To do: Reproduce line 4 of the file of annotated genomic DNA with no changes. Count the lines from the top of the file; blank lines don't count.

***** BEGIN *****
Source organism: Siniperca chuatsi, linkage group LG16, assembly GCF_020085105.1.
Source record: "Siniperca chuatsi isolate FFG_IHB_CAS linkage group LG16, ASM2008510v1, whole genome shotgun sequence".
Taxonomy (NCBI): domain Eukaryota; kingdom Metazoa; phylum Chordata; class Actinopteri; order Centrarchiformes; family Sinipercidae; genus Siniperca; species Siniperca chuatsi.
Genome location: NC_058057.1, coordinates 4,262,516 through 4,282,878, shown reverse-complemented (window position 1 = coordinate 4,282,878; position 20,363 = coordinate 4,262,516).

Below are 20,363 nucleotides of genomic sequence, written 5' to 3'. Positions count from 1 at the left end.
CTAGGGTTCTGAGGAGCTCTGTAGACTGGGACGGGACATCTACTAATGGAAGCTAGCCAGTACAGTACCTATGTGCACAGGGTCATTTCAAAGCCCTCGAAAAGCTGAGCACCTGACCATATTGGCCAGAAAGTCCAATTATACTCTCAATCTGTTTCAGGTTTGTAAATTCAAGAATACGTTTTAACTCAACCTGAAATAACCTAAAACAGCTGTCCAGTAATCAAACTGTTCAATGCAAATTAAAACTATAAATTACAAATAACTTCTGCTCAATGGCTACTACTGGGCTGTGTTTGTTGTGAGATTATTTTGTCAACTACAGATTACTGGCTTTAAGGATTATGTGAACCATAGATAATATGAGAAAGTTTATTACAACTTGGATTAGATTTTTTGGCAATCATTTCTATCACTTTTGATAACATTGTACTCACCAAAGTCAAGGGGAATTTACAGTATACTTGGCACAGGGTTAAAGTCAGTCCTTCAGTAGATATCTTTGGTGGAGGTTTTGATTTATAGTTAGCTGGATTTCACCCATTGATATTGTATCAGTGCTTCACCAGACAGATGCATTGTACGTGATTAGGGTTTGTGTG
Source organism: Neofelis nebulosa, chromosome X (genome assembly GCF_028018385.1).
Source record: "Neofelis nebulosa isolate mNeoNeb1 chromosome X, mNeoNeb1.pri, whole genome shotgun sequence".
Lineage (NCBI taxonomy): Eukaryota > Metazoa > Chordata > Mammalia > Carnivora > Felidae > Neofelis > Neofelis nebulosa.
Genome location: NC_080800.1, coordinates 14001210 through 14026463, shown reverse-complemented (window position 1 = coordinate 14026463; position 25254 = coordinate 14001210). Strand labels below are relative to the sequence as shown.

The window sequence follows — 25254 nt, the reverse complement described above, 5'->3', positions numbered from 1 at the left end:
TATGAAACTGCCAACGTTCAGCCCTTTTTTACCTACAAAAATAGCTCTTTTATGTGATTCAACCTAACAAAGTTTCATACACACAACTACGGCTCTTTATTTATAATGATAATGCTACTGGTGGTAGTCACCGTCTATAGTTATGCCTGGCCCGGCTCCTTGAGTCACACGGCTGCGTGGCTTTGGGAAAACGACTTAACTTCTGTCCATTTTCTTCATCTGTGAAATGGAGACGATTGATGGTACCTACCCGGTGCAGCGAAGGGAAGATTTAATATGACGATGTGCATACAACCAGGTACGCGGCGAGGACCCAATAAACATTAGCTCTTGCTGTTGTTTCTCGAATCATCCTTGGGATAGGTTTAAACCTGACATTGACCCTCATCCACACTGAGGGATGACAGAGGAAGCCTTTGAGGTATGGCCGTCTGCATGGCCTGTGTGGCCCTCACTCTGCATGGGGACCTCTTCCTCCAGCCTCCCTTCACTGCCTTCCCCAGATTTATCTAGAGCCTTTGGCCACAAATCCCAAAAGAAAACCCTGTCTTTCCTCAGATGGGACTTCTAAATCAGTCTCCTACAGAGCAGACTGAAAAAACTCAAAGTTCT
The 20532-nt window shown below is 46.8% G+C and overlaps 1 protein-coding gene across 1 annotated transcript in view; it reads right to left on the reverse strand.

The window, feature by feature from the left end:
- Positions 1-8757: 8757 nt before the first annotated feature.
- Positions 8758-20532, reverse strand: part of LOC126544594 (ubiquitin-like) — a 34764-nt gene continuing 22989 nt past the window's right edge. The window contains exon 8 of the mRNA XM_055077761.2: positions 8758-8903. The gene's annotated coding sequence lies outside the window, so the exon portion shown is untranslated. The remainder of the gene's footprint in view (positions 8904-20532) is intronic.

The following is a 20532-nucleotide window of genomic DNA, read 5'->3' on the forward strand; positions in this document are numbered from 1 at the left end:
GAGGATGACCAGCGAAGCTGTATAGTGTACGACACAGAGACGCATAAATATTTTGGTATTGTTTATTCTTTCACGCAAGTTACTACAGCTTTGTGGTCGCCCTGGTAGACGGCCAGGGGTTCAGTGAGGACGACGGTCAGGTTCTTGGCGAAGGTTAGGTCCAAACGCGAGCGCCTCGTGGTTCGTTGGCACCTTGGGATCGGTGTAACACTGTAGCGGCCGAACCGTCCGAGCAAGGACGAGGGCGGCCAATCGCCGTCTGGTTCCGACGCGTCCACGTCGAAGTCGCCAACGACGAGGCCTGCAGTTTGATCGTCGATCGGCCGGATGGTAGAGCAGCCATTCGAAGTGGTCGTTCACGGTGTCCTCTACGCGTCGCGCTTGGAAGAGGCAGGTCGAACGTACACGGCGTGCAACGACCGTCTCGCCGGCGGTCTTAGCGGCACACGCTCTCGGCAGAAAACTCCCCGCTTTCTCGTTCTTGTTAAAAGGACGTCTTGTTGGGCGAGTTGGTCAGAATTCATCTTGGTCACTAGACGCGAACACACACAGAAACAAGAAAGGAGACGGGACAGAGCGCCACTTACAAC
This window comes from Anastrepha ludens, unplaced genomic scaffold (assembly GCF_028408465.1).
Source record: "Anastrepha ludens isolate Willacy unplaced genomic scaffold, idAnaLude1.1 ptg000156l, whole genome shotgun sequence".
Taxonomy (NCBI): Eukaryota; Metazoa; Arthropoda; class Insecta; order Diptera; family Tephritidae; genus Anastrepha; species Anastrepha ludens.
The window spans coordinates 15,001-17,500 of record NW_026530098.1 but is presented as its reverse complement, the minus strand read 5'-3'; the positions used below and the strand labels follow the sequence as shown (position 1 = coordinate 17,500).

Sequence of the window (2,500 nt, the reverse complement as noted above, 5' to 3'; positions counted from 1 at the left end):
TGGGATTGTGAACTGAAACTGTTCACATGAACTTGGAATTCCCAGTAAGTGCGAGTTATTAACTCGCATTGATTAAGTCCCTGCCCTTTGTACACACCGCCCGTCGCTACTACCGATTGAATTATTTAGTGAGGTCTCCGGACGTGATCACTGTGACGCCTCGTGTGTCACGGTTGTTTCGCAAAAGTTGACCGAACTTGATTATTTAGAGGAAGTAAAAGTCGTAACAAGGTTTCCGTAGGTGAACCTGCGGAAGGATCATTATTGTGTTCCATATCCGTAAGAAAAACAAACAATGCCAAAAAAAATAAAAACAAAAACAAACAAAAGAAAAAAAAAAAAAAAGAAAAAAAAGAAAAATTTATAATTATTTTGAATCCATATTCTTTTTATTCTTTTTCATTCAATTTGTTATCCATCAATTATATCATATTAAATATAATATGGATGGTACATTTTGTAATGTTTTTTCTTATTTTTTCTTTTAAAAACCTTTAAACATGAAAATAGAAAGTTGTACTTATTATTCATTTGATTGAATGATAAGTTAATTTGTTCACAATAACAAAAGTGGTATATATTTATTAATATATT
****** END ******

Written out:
Genome location: NC_058057.1, coordinates 4,262,516 through 4,282,878, shown reverse-complemented (window position 1 = coordinate 4,282,878; position 20,363 = coordinate 4,262,516).